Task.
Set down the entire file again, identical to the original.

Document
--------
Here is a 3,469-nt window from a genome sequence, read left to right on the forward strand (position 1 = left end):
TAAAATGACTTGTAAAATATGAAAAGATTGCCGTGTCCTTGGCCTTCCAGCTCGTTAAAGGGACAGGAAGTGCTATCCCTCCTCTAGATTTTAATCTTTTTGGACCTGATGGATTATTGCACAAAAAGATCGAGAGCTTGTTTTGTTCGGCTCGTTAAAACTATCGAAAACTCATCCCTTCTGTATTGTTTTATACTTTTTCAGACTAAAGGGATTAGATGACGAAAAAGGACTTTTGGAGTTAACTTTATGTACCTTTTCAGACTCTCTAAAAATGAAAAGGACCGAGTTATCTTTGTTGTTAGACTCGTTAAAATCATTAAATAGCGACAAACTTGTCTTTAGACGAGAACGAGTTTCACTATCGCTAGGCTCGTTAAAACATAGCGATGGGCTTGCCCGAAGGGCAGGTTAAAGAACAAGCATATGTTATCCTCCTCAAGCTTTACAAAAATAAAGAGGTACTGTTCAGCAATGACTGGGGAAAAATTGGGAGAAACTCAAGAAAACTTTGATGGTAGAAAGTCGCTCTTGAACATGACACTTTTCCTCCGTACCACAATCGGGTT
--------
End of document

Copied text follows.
Here is a 3,469-nt window from a genome sequence, read left to right on the forward strand (position 1 = left end):
TAAAATGACTTGTAAAATATGAAAAGATTGCCGTGTCCTTGGCCTTCCAGCTCGTTAAAGGGACAGGAAGTGCTATCCCTCCTCTAGATTTTAATCTTTTTGGACCTGATGGATTATTGCACAAAAAGATCGAGAGCTTGTTTTGTTCGGCTCGTTAAAACTATCGAAAACTCATCCCTTCTGTATTGTTTTATACTTTTTCAGACTAAAGGGATTAGATGACGAAAAAGGACTTTTGGAGTTAACTTTATGTACCTTTTCAGACTCTCTAAAAATGAAAAGGACCGAGTTATCTTTGTTGTTAGACTCGTTAAAATCATTAAATAGCGACAAACTTGTCTTTAGACGAGAACGAGTTTCACTATCGCTAGGCTCGTTAAAACATAGCGATGGGCTTGCCCGAAGGGCAGGTTAAAGAACAAGCATATGTTATCCTCCTCAAGCTTTACAAAAATAAAGAGGTACTGTTCAGCAATGACTGGGGAAAAATTGGGAGAAACTCAAGAAAACTTTGATGGTAGAAAGTCGCTCTTGAACATGACACTTTTCCTCCGTACCACAATCGGGTT